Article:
Raise your hand if you want to talk to your kids about sex better than your parents talked to you about it???
Hmmm….yes, please! Don’t get me wrong, my parents are amazing, and in most areas of parenting I am quick to use their example as a guide. Without a doubt, they are my North Star for all things parenting. But when it comes to talking to my kids about sex, this isn’t really possible.
For both my husband and me, sex and sexual health definitely wasn’t a topic discussed in our homes growing up. So now that we’re parents, we’re left on our own to figure out how exactly we should navigate giving the talk, with the hope of doing things better than our parents did. (P.S. We don’t blame our parents at all. They were doing the best they could and I think it’s safe to say that our grandparents talked even less about sex while our parents were growing up.)
Here are five ways to talk about sex with our kids that are drastically different than our childhoods.
Now I’m not going to act like I have it all figured out (I don’t). But after teaching sex ed for a decade, there are five specific strategies we’re focusing on in our home as we reimagine how to give the talk and work to raise sexually healthy children.
Here are five key ways we’re talking about sex differently in our home (along with a quick comparison to the messages we heard growing up.)
#1: Sexual health is about soooooooo much more than having sex.
From Our Childhoods – Growing up the idea of being sexually healthy revolved around whether or not a person was engaging in vaginal intercourse. The message was basically, if you aren’t having vaginal intercourse outside of marriage, you’re good!
A Reimagined Approach – Well, we all know from experience that sexual health is incredibly complex. So when it comes to raising sexually healthy children, it all starts by teaching our kids that sexual health is holistic and multifaceted and that being sexually healthy is about so much more than having “good sex.” Essentially, the goal is to raise our kids to know (and give them the knowledge/tools to strengthen each area) that sexual health refers to enjoying and embracing your sexuality throughout your life by…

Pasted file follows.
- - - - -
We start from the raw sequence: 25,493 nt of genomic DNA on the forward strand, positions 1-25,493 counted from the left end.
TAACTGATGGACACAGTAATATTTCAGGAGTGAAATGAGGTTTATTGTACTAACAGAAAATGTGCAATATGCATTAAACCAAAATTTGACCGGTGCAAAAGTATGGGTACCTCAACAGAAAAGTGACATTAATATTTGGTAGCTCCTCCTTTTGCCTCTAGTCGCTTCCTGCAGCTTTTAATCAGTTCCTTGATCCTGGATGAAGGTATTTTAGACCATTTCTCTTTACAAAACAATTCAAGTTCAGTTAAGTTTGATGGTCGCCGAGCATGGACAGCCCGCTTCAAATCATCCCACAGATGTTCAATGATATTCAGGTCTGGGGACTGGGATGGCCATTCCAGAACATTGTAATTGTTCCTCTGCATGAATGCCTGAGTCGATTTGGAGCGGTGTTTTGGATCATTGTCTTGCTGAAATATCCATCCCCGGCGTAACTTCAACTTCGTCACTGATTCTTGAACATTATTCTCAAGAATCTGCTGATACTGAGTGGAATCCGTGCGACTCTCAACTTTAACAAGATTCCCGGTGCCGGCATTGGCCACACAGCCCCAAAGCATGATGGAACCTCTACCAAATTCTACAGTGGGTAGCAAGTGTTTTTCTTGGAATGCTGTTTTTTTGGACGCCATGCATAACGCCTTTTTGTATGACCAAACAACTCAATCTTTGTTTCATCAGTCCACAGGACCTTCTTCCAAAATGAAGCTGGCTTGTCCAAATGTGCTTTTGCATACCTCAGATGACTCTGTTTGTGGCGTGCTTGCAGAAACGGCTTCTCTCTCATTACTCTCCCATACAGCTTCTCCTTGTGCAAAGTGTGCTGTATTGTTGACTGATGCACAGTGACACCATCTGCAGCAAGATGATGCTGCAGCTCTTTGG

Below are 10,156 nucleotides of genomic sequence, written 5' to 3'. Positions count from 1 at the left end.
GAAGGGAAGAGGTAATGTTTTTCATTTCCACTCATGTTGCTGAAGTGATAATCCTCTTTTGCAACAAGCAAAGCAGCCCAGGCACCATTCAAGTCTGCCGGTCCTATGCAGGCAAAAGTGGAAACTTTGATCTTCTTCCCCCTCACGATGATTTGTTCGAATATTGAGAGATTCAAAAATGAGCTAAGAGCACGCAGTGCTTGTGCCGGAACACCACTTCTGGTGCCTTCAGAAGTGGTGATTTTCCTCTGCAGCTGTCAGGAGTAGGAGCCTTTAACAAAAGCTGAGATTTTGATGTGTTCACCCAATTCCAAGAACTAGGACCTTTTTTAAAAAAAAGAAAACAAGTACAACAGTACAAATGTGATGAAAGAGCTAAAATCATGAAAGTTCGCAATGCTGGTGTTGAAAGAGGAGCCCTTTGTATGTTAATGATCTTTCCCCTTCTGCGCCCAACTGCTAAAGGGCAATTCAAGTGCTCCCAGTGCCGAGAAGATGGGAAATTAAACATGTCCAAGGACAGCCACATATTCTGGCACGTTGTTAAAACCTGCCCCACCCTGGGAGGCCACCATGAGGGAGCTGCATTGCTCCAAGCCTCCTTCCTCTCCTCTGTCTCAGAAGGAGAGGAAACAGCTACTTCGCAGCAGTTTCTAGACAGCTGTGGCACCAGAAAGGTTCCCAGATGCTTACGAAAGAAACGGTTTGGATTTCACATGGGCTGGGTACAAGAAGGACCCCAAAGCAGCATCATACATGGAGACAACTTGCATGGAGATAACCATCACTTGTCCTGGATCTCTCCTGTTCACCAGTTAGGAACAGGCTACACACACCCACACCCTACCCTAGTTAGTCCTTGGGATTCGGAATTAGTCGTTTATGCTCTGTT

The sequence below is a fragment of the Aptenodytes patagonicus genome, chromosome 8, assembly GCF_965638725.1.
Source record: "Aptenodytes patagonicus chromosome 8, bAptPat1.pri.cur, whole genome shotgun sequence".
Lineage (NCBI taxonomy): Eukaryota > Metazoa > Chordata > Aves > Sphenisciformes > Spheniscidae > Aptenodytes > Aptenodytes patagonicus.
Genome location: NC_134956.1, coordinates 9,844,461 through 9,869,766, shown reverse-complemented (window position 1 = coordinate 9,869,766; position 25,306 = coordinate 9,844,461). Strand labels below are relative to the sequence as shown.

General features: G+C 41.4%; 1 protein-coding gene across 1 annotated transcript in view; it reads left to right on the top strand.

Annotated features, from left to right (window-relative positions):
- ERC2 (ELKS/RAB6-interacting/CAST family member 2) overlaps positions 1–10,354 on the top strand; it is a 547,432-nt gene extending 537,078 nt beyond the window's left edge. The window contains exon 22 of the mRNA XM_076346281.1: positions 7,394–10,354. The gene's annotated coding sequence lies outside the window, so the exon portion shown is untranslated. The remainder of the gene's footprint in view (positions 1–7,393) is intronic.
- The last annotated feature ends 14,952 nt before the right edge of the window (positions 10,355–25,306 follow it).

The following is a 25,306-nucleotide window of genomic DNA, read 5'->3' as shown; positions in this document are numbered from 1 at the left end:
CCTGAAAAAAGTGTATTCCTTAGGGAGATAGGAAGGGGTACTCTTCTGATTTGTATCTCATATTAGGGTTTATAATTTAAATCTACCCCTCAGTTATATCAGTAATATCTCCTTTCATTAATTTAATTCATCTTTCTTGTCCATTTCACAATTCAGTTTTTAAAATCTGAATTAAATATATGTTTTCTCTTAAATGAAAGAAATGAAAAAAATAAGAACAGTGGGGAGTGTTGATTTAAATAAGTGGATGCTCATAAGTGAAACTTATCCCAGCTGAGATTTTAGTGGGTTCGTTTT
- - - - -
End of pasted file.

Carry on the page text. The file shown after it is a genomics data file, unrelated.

- Building confidence in your body, identity, feelings, and emotions
- Nurturing enriching relationships
- Exercising autonomy over your body and sexuality
- Understanding how your body works and ensuring that it’s operating at an optimal level
- All so you can engage in meaningful, pleasurable, and healthy sexual experiences.
#2: The Talk isn’t a single conversation about reproduction. The Talk is a lifelong dialogue about making enriching decisions.
From Our Childhoods – For many of us learning about sex consisted of this one or two conversations (a.k.a. The Talk) about where babies come from, periods, and maybe how not to get pregnant.
A Reimagined Approach – Raising sexually healthy children calls for nuanced conversations, rather than a talk or two about waiting to have sex and using protection. From my perspective, the goal of raising sexually healthy children is to help them nurture each of the core elements of sexual health by teaching them the necessary knowledge and giving them opportunities to build decision-making skills. In our home, this means starting the convo while the kids are young and creating a safe space conversation to evolve and grow as children learn mature and learn more about the various elements of sexual health.
#3: Stop focusing on reproduction! And start creating a more authentic picture of sexual health and why people choose to engage in sexual experiences.
From Our Childhoods – While it was evident from the media that sex wasn’t just about reproduction, reproduction was all we heard about at school and those few times our parents talked about sex. The conversation fully focused on sex within the context of reproduction.